My garden at home is seriously infested with aphids. Aphids are worldwide, called greenfly in many countries. They always come in plague proportions on the warm summer wind. They can be green, the most common, gold, seems to prefer my hoyas, and black, which infest my garlic and chives. If they are in small numbers I run my fingers over the infested parts and squash them. The resultant stain on your thumb is where we get the expression “having a green thumb”. Slightly bigger infestation calls for them being washed off with high hose pressure. Be careful to keep your free hand behind the buds to avoid breaking them off.
However, for a serious infestation, stronger measures are needed. It is my belief that any spray regime should be safe for the user and for the environment. It should also be cheap to use so that there is no hesitation because a product is expensive. Historically there have been some very nasty commercial products offered. Remember the wonder spray – DDT.
Any spray regime must be regular – 10 to 14 day intervals – and must be repeated after being washed off with rain. All bugs develop an immunity to a particular spray, so one needs to change the spray type regularly.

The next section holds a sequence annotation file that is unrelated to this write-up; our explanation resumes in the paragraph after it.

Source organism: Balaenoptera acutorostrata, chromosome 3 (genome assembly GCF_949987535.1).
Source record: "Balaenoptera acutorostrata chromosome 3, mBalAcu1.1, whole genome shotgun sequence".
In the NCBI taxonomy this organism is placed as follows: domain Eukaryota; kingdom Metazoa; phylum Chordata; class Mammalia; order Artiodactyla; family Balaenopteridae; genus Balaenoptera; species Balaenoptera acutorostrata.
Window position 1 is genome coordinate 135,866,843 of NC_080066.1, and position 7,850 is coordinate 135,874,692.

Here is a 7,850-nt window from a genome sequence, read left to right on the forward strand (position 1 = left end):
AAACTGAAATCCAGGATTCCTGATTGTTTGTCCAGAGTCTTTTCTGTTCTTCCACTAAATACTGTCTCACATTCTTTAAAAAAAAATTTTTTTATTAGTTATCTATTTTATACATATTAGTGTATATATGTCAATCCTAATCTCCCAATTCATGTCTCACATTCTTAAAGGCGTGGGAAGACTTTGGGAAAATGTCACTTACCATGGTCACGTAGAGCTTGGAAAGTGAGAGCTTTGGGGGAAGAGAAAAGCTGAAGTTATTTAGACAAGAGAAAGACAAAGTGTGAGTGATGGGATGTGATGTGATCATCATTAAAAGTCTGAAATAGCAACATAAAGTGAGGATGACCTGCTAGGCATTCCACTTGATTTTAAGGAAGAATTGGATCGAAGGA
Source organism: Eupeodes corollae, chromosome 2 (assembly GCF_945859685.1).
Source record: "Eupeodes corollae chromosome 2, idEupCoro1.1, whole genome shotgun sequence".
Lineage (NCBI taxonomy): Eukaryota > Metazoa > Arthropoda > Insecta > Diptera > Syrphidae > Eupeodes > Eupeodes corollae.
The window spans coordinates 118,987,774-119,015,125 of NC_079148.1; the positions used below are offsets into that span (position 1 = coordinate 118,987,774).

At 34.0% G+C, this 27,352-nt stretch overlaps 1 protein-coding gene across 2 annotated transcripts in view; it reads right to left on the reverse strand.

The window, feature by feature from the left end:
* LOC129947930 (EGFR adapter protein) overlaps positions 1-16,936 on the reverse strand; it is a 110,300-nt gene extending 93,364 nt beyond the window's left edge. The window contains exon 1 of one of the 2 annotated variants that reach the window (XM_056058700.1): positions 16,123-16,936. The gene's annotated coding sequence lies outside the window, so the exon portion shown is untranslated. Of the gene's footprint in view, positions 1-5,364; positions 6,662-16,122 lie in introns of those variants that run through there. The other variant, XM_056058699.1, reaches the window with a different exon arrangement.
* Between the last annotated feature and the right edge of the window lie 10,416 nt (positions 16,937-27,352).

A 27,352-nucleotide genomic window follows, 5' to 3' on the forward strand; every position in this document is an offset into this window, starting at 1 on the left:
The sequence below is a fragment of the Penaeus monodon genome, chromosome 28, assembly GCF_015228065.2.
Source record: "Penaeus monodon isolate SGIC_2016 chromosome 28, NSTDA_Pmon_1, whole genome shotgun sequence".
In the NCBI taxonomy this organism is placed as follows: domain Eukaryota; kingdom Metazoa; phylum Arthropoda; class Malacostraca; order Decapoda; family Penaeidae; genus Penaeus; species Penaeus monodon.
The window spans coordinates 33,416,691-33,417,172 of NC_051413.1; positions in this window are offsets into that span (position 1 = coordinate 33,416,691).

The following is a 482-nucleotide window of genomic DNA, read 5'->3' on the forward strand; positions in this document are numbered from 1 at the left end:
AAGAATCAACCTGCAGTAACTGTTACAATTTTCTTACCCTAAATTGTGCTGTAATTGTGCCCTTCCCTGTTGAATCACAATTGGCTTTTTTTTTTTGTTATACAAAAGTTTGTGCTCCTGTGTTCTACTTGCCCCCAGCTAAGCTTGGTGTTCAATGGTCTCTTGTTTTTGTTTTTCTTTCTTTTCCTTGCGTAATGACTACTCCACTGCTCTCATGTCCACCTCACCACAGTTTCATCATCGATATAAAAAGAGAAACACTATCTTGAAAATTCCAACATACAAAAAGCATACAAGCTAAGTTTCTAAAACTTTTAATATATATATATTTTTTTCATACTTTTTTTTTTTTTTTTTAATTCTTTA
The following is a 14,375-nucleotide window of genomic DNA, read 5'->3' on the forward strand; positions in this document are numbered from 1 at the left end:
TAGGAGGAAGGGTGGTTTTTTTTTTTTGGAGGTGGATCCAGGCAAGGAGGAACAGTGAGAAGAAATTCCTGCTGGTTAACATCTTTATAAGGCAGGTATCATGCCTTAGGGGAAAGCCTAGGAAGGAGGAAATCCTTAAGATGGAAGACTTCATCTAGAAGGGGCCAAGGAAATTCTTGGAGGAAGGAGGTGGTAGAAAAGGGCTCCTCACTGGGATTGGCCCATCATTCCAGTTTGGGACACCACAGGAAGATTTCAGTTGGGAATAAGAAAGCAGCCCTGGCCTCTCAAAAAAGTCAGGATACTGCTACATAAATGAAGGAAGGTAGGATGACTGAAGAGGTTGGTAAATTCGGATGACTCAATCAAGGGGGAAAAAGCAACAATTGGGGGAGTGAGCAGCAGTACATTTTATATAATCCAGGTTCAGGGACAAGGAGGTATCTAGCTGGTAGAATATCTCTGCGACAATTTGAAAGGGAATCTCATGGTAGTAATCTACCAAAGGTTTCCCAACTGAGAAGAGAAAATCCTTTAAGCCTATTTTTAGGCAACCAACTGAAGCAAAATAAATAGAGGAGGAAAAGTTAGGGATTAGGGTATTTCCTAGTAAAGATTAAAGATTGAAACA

The principle of spraying pests is that they are all air breathers. If we can coat the little rascals with a contact spray, it covers their breathing ports and when it dries, they suffocate. The problem is none of the sprays can discriminate between good bugs and bad bugs.
Let’s start off with a very cheap bug spray. Soapy water – spray it on, under and over the plants. BUT soapy water is hard to disperse as it suds up in the sprayer. Then there is the full cream milk spray. 1 part milk to 10 parts water. Flood the plant with it. It leaves a coating on the leaves, which also stops fungal spores from settling. Does this coating also, stop the production of chlorophyll, which relies on the sun’s interaction with the leaves?
Getting back to a safe spray. The following formula (NON-Registered) will act as a pesticide and fungicide. Mix 2 tablespoons of bi-carb of soda with 30 mls of soluble vegetable oil (Eco-Oil or Seasol, but not a mineral oil such as White Oil which will burn the foliage in hot weather) and 3 drops of washing up detergent. Mix them together in 5 litres of water. During the growing season September to April, every 10 to 14 days, spray all the foliage, stems and near ground of the rose bushes. REMEMBER that you will kill all bugs, good and bad, so if you have invested in predatory mites, do not use this formula.
(Abbrev. version) by Wal Johnston. For full story - Go to Website: - About- Rose Stories